Divorce: How Does It Affect Children?
Divorce: How does it affect children? Over 60 percent of couples seeking a divorce have children still living at home. ( 6) What some parents don't realize when they file for a divorce is the damage and effect that it will have on their kids. Divorce affects children in many ways. It affects kids emotionally and causes them to experience painful feelings such as fear, loss, anger and confusion. Divorce also hurts a child's academic achievement. Children whose parents divorce generally have poorer scores on tests and a higher dropout rate. (3) Children react differently yet similarly in divorce. Every child caught up in the distress of divorce has a hard time coping with it and imagining their life without a parent. Their anxiety levels peak as they feel they are going to be abandoned. They experience feelings of loneliness due to the loss of the other parent. Different children go through these emotions at different levels and at different times depending on the child's age. How bad or how well children handle the divorce depends on how the situation is handled. It can throw the child's entire life into a whirlwind. Young children, up to age five or six, are the most confused and the most disoriented by their parents' separation. They often fear they are going to be abandoned by their parents, which causes great anxiety. The loss of a parent is extremely sad to a child of this age because they feel that their needs are not going to be attended to as well as they had before, when their needs are not going to be attended to as well as they had before, when their family was together. Many of the children in this group are worried that they will be left without a family or their parents might have money troubles and they will be deprived of food and toys. These thoughts that children of this age have cause them to have feelings of guilt, being unloved and fear of being alone. Some children will be extremely sad and show signs of depression and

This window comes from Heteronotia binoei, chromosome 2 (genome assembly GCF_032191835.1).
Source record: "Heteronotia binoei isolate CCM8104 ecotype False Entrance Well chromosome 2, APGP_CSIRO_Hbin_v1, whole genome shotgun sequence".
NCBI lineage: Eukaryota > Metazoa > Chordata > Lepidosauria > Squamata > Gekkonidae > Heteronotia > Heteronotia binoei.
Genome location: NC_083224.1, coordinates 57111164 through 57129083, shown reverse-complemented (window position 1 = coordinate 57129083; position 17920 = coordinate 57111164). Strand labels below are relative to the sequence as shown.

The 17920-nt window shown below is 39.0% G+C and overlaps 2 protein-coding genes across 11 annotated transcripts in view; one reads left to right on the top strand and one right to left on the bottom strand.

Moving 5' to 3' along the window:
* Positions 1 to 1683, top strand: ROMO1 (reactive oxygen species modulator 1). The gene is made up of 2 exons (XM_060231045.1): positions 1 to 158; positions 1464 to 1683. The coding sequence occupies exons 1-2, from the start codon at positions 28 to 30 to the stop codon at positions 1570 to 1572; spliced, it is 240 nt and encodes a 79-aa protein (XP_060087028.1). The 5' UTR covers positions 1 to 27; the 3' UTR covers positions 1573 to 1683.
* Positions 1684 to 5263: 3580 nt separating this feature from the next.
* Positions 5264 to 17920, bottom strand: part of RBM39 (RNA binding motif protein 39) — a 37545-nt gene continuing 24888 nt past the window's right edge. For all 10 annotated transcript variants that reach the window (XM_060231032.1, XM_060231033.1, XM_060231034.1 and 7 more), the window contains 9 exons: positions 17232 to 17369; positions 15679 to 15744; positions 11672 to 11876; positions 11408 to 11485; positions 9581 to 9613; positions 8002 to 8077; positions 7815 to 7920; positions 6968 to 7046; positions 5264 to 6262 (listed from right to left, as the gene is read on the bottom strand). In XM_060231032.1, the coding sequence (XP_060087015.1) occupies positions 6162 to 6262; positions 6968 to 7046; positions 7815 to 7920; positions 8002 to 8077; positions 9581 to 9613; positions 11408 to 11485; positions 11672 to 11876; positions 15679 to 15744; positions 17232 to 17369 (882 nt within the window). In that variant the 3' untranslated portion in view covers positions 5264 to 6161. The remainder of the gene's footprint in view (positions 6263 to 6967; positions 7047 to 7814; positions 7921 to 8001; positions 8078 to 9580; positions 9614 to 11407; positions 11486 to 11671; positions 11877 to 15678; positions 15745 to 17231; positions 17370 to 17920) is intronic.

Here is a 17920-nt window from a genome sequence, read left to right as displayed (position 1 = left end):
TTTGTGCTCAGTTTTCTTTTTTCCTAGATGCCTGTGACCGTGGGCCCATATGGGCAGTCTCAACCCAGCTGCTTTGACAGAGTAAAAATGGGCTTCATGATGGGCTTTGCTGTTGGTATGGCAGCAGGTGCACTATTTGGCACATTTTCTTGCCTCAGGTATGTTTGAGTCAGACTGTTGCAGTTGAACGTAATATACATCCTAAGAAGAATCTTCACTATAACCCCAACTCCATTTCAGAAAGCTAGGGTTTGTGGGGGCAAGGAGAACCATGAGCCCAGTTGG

Bibliography: 1) http://www.alfra.org/risks2.htm